This is another installment from the musical memoir I wrote in 1998 (and have been tweaking ever since), called “Brushes with the Great and Near Great,” chronicling some of the famous folk I got to meet during my 13-year career in music retail. Today’s story covers meeting a couple of high-profile acts. For a change.
Far and away the best experience I had at Richfield Coliseum was seeing Lynyrd Skynyrd on their 1987 Tribute Tour. I called back to Toledo and had my one of my best buds, Rik, come out for the show. It was, of course, fantastic. I’d long since given up hope of ever seeing Skynyrd play and this reconstituted effort, with Johnny Van Zandt filling his brother’s shoes on vocals, was an unexpected opportunity. These were legends, playing their legendary songs.
After the show, the MCA rep asked me if we wanted to join a small party with the band in their hotel room at the Hilton. I told her that I thought we could fit that into our night’s agenda. I don’t know if I said that exactly, but I wanted to be nonchalant, as if to show to my friend that this sort of thing happened to me all the time. But inside, I knew this was big. This wasn’t some rising star or some blues relic; this was Lynyrd Fucking Skynyrd! This was “Freebird”, “Gimme Three Steps”, “Sweet Home Alabama” and going down in a plane crash. These people were legends and I was taking my friend to meet them.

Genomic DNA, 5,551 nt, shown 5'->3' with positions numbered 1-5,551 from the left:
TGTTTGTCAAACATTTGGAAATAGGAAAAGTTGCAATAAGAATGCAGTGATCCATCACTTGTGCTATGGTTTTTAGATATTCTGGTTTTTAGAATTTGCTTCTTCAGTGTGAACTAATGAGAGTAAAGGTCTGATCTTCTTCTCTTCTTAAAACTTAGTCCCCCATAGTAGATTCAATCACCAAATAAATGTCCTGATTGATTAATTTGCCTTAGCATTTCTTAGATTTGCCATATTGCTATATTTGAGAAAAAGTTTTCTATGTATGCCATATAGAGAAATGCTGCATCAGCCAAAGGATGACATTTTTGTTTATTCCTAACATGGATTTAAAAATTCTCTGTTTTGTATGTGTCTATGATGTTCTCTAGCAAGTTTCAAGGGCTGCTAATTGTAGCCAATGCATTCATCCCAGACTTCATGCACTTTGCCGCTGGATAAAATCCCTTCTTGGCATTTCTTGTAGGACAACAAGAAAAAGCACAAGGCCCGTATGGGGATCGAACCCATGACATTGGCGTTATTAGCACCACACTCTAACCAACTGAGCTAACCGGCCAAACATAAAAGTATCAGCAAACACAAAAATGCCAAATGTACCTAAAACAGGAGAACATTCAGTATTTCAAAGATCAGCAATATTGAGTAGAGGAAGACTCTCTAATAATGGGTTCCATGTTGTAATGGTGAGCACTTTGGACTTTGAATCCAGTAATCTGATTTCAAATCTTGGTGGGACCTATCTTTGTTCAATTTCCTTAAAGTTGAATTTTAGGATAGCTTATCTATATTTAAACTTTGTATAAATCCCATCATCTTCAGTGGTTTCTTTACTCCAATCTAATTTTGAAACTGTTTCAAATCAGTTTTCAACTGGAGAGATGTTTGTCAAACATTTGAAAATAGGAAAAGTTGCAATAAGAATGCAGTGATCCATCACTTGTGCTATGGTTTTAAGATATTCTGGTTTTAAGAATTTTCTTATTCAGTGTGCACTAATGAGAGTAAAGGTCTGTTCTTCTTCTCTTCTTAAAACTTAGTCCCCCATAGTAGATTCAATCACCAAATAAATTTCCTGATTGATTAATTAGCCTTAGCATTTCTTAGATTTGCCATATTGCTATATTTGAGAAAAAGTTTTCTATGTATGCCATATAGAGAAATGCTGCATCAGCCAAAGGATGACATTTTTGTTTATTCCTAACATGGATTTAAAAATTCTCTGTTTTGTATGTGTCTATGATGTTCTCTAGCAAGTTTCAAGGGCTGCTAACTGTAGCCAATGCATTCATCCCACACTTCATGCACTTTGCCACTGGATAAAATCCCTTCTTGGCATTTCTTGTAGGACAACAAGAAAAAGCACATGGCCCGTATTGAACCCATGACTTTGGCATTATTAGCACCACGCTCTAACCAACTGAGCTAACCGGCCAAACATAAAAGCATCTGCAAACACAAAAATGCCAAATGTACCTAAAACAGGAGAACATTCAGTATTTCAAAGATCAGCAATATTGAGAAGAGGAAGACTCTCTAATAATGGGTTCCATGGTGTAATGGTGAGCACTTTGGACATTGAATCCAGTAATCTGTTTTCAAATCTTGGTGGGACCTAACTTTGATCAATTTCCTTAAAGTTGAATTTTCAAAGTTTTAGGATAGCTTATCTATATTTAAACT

It didn’t take many people to make the room crowded. Most of the band was there, so Rik and I found some beers and mingled. Mostly I remember holing up with Billy Powell, their incredible piano player, as he told the story of the plane crash as no one else ever could, from the inside. He said it felt like rolling down a hill in a garbage can, being beaten by baseball bats. He told us of drummer Artimus Pyle’s heroism as he made his way several miles through the swamp, with broken ribs, to find help at the closest house.
Seems that they all found God, that day, one way or the other.
That fact came to light when Billy asked if Rik and I were brothers.
“No, just friends,” I answered.
“Well then, brothers of God?”
Rik, nonplussed, surprised me by answering, “Aren’t we all?”
Later, I told him how I was really into his piano solo on “Call Me The Breeze,” and how my brother used it as a softball psyche-up song. Billy got talking about playing it that night and how his fingers kept slipping all over the place, because of the calluses on his thumbs, which he then proceeded to show me.